… What exactly does the future hold? Will we really see a new supply of cheap gas upsetting the apple cart for the renewables lobby, or are Friends of the Earth right to see wind and solar as the technologies of the future? And what about the purported hydrogen economy?

Of course, if anyone could answer those questions with any reasonable degree of certainty, they would be busy making money, or at least setting up the companies which would make them wealthy. The truth is that we simply can’t tell what the energy market will look like it a generation’s time. After all, even the basic debate about peak oil has not been settled. Those who say we have pretty much reached that point make a convincing case, but it is just as easy to be swayed by more optimistic souls who point to previous announcements of the onset of the evil day having been wrong, while oil and gas reserves continue to increase. If agreement on something as basic as this has not been possible, a consensus on future supplies is hardly likely.

The problem is that, whatever enthusiasts may say, there seems little chance of wind or solar power truly becoming price competitive unless the peak oil scenario does force prices up considerably higher. So, it’s quite safe to say that FoE are wrong, at least at present: any stabilisation of power bills would be at a much higher level than at present. It’s equally right to be suspicious of the report from Engensa, whose business is installing solar panels; the company would fold if FITs were cut.

And the jobs they talk about are essentially in the construction industry. They, like other suppliers, will most likely source their PV panels from China, where they can be produced at relatively low cost (and using electricity largely generated from coal). There have been some recent high profile bankruptcies of solar panel manufacturers in America, because they simply were not price competitive. So any thought of building a green manufacturing sector is essentially a pipe dream: the Chinese solar panel industry is doing very nicely on the back of European and American taxpayer subsidies, and any new jobs in wind turbine manufacturing are also very likely to end up in the Far East.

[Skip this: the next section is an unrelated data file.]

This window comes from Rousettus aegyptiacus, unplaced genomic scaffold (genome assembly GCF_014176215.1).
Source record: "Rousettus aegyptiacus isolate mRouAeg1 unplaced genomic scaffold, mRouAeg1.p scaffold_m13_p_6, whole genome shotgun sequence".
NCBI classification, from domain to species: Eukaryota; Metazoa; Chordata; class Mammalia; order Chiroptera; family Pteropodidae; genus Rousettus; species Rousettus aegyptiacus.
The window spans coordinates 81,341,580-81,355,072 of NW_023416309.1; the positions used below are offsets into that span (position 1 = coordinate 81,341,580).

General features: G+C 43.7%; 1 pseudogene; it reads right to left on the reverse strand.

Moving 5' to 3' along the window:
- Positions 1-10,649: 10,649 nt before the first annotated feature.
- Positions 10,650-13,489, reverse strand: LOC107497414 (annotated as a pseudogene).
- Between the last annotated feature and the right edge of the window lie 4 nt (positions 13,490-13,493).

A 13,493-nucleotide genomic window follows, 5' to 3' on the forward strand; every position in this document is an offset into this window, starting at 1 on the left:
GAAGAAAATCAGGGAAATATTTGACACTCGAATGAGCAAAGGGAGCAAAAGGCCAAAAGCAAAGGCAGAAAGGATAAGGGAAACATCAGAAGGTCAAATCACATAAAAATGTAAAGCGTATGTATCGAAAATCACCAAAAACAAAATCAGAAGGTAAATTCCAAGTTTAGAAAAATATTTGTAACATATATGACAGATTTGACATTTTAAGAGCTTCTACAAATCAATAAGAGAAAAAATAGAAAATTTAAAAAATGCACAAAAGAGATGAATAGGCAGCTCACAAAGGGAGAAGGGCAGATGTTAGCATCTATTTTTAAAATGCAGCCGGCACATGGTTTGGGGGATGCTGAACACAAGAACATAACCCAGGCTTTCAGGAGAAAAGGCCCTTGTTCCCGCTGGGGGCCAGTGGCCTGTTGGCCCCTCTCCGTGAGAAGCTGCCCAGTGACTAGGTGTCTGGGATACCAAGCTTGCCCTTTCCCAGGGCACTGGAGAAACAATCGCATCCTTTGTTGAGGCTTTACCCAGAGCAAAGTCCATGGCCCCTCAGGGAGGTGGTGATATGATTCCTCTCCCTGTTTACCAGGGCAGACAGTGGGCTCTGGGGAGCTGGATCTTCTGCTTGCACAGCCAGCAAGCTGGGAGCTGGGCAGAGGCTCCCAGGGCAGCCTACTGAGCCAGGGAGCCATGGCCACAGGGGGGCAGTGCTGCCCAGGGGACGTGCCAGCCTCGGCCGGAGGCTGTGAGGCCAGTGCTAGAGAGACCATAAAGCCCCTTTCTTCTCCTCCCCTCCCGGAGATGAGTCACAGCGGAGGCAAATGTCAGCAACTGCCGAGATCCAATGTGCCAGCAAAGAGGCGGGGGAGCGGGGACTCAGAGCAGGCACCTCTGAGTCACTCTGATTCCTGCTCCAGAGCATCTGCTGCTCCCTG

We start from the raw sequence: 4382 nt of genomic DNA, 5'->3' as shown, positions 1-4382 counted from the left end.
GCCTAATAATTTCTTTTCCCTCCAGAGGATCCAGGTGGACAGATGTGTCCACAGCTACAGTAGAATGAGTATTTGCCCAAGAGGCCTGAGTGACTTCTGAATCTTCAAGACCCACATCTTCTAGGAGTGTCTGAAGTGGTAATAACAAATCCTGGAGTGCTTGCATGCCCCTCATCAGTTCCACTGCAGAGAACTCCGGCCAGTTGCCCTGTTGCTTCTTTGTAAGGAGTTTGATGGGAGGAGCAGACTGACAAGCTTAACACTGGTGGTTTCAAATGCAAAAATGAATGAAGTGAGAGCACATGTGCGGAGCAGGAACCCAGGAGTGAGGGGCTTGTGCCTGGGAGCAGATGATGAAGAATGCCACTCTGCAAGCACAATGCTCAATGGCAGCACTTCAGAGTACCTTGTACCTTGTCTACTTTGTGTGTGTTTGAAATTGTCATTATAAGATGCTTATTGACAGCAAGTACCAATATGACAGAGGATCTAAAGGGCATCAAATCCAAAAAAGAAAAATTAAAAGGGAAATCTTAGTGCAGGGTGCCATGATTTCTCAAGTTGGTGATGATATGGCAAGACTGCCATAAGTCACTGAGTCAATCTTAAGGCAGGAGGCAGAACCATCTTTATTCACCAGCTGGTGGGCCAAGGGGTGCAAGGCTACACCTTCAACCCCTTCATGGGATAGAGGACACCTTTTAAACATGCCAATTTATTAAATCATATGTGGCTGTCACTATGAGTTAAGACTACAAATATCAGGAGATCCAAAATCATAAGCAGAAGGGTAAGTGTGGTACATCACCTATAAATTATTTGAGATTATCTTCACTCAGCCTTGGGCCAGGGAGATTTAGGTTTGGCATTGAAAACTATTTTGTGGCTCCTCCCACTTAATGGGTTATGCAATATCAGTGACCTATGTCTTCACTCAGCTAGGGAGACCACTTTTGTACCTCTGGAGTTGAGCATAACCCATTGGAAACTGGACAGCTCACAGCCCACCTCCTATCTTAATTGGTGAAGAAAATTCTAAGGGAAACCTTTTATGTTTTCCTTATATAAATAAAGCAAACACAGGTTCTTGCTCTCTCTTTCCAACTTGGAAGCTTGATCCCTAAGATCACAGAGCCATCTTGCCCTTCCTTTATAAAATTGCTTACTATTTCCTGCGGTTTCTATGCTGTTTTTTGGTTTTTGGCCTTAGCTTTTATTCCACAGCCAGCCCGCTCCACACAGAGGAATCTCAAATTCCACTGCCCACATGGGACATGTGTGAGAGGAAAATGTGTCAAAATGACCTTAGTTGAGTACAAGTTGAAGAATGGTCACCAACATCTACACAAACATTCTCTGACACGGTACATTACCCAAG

What then, of hydrogen, if it can be made cheaply by microbes? Well, we mustn’t forget that hydrogen is just an energy carrier, not a primary energy source, so it is really immaterial in the debate about energy security. Unless, that is, more energy can be extracted by recombining hydrogen and oxygen than is required to split them in the first place. As a bald statement, that would appear to break the first law of thermodynamics, but if the energy for microbial growth came from the Sun or some plentiful, cheap nutrient, then maybe, just maybe, we would have a realistic, affordable source of renewable energy. But don’t hold your breath: the report is only about lab-scale experiments.

Which leaves us with the shale gas reserves. Ignoring the question of fracking, which has attracted opposition from some environmentalists, the two key questions are: how much gas is really there and how much can be economically recovered? This is an area of great debate and all we can really say for now is that those at the extreme ends of the spectrum of opinion are almost certainly wrong. On one hand, shale gas is not a potential resource which can only be recovered using dangerous, polluting technologies and therefore should be ignored, but on the other hand it is unlikely to become a new resource which will dominate our energy future for the next couple of generations.
(23 September 2011)